A look at a post by NYC physical therapist Marianne Ryan
Here at CB Medical we are always on the lookout for good medical blogs, and we would like to start sharing them with you.
This week I found a terrific post by New York City physical therapist Marianne Ryan. (We have no affiliation with this practice. I just found her post while perusing Twitter.)
Her post is called New Parents: Preventing Aches and Pains by Lifting Baby Safely. I suggest you go take a look at it.
Her post has four main elements that make up a good medical blog post: clinical validity, good writing, nice formatting, and effective marketing.
1. Clinical Validity
In her post, Ryan gives recommendations for safe lifting and carrying a baby from a crib, a stroller, and a carrier.
I am also a physical therapist, so I can vouch that her concepts are well grounded in evidence-based physical therapy practice.
Her topic is also relevant to new moms or new caregivers and, if her advice is taken, will likely benefit readers.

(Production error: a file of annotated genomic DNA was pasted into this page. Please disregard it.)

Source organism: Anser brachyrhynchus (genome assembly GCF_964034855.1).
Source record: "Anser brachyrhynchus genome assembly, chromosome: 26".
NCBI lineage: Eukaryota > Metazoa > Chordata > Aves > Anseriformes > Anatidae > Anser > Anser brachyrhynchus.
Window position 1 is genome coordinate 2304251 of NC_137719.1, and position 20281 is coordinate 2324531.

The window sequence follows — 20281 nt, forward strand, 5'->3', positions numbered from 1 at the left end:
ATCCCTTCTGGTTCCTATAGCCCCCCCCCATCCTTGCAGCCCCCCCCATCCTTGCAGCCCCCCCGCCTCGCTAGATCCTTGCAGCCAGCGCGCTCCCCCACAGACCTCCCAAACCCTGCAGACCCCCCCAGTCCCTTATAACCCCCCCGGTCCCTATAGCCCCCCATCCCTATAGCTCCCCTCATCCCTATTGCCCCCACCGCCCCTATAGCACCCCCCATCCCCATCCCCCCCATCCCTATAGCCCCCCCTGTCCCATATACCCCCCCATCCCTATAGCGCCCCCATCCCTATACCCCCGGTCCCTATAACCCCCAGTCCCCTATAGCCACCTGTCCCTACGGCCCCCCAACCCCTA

2. Good Writing
The writing was clear and without a lot of medical jargon.
I ran the post through the Hemingway App (my favorite editing tool) and she scored a grade 5. That is a terrific score for a medical blog post; it means it will be easy to read for the majority of people. This post scored a (not quite as good but still OK) grade 7.
3. Nice Formatting
The first thing you will notice when you look at her post is that she has a bunch of illustrations. They are well drawn and break up the text at just the right points.
Ryan uses subheadings, bullet points and her paragraphs are not too long. All of these things make her post easy to read.
Her website is also mobile-ready, meaning the formatting is good if you decide to read the article on your phone. This is pretty important now that Google has added that dimension to the way they rate websites.
4. Effective Marketing
Honestly this category is a little redundant here because when you add clinical validity, good formatting, and good writing together you get effective marketing. But Ryan goes the extra mile and adds in some direct marketing too.
She saves that for the very end of her blog post, though, so it is not obtrusive. There, she has a call to action–buy her book to get more information along the same lines. She also has social media sharing buttons and a place to subscribe to her blog (which I did).
Last but certainly not least, she used social media to broadcast her blog post–I know this because, as I said, I found her post on Twitter.
If you have read any good medical blog posts lately, please tell us about them in the comments section below. We are always looking for practitioners leading the way in content marketing.